"Spring has returned. The Earth is like a child that knows poems." ~Rainer Maria Rilke (1875-1926)
Ostara falls on the spring or vernal equinox. In nature it is a time of rebirth, when nature finally comes alive after the long winter; the air is warming and the snows have now finally gone. The first flowers are beginning to bloom, the birds are nesting in the hedgerows, and many animals are finally coming out of hibernation and looking for mates.
For the early agricultural Neolithic peoples of Europe the spring equinox was one of the most important astronomical events of the year. It marked when the rivers were starting to flood with the spring tides, when life giving silt was driven up into the flood plains. This was an important event for an early agricultural peoples, it allowed them to plant in the rich fertile deposits laid down by the river. Spring equinox alignments are some of the most common amongst the ancient sites of the world. In County Meath, Ireland, the sun rises at the equinox to pierce the chamber of Cairn ’T’ on Lough Crew, hitting the decorated stone calendar on its rear wall, the Sphinx in Egypt faces the rising sun on equinox morning, Angkor Wat Temple in Cambodia is aligned to anticipate the rising sun three days before the Vernal equinox, in Guatemala the sun rises up the steps of The Temple of the Jaguar at Tikal until its shadow is cast over the neighboring Temple of the Moon.
The celebration of spring equinox is of course, the celebration of the return of the spring. While today it is known as Easter in common culture, and calculated to be the Sunday falling on the full-moon after the equinox, it once fell on the pagan festival of the equinox from which it actually originated. The Christian symbolism of Christ’s resurrection resonated well with the pagans they sought to convert, for they celebrated the rebirth of the Goddess of Spring, Ostara or Eostre at this time. Little is known about this Anglo-Saxon/Germanic goddess of eggs, fertility and renewal, except for the one surviving custom which survived Christianity; the giving of eggs at Easter.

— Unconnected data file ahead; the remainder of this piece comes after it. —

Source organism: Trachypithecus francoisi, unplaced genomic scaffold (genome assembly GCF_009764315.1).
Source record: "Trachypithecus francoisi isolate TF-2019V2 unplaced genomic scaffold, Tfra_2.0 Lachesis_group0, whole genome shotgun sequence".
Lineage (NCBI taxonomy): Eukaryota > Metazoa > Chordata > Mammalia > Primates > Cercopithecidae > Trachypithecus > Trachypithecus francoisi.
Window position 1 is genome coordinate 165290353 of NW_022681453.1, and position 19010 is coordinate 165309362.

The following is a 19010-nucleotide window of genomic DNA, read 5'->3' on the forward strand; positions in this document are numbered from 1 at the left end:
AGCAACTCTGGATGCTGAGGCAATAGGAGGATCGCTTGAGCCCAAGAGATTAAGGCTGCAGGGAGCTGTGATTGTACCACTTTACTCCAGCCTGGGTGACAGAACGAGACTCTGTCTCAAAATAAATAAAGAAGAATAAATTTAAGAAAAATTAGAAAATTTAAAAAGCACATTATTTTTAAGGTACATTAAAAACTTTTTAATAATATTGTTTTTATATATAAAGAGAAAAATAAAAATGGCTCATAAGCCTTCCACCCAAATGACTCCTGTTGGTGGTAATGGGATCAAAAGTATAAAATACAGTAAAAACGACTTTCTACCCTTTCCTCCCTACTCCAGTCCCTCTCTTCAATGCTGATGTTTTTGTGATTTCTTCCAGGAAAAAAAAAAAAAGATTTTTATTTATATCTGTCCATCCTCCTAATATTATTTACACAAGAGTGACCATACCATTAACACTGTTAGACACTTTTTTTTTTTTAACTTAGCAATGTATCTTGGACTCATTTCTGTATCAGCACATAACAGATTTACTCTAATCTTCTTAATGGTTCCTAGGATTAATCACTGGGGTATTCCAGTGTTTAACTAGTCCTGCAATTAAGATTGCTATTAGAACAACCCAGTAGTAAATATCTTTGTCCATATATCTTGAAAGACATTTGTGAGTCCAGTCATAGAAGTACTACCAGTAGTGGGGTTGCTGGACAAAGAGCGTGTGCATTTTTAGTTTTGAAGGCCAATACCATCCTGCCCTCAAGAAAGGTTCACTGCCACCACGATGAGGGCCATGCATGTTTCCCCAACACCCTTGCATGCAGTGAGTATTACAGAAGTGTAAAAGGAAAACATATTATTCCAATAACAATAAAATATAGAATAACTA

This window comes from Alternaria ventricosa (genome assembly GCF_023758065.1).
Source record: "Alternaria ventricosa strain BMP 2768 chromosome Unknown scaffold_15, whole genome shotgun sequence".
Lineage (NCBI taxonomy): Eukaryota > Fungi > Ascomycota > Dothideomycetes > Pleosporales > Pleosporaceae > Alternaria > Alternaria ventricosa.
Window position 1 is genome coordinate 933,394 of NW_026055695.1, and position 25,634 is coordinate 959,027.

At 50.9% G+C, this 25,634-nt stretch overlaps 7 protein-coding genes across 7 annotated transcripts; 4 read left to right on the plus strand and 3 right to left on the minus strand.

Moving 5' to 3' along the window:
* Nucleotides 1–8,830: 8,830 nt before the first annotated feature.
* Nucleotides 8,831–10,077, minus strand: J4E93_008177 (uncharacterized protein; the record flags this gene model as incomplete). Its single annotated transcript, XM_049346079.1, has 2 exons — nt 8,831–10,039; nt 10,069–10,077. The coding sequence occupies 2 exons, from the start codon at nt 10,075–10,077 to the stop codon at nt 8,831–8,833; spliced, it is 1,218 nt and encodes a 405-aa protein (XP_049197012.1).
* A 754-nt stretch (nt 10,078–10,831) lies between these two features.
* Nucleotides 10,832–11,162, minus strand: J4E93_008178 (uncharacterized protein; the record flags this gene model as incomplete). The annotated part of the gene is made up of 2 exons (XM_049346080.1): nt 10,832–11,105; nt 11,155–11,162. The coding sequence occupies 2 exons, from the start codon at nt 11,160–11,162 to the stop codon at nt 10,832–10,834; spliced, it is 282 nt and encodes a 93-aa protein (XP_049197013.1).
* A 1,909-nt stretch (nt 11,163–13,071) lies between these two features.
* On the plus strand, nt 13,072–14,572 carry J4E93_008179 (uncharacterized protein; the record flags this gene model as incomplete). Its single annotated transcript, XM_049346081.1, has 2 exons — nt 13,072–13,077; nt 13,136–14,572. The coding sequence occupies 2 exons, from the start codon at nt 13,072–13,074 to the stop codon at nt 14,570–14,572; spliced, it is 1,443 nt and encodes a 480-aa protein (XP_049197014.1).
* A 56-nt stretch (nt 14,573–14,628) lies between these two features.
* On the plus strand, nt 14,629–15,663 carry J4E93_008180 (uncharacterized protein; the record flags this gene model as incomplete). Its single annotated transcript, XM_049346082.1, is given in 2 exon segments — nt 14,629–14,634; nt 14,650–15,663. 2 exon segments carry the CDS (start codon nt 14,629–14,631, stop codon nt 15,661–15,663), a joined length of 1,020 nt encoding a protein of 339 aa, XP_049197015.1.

While today these are fancy chocolate ones, they were once real eggs signifying rebirth, fecundity and fertility which were given on the eve of the spring equinox. The original Easter Bunny in Anglo-Saxon Britain was in fact the Hare. There was the misconception among the common folk that Hares laid eggs! People, who disturbed a Hare, would often find a nest full of Lapwing eggs close to the Hares scrape, and it became a common belief that it was the Hare that laid them. The explanation for this strange behavior was produced in the folk tale of the Goddess and the Hare. In the story the Goddess Ostara finds a wounded bird in the snow; her wings were frozen and she was unable to fly. To allow her to survive the winter months she transformed her into a Snow Hare, making her now fast enough to evade the seasonal hunters. In the spring the Hare laid a clutch of eggs showing that it was still a bird at heart. This misbelief carried on until quite late in English culture and did not disappear fully until the 16th Century. It is possible that Ostara had lunar associations, the full-moon tides triggering the inundation of the rivers. The Hare was Ostara’s most sacred creature, which is why today we look at the full-moon and see the shape of the little Hare, watching over the green earth for his loving mistress. Various customs existed in England related to eggs at this time, many now forgotten. In parts of England the mummers, who first appear at Yule would now return with the Pace Egg Play; a performance with many of the same characters as their Yule play, but also including a character known as Tosspot, who held a basket to collect eggs. Often known as Pace-Eggers or Jolly-Boys, they would blacken their faces and travel from house to house performing their play. They would be rewarded with gifts of eggs wrapped with various roots, leaves and flowers. Other customs included rolling or ‘trundling’ Easter Eggs down hills, or using them in games of catch.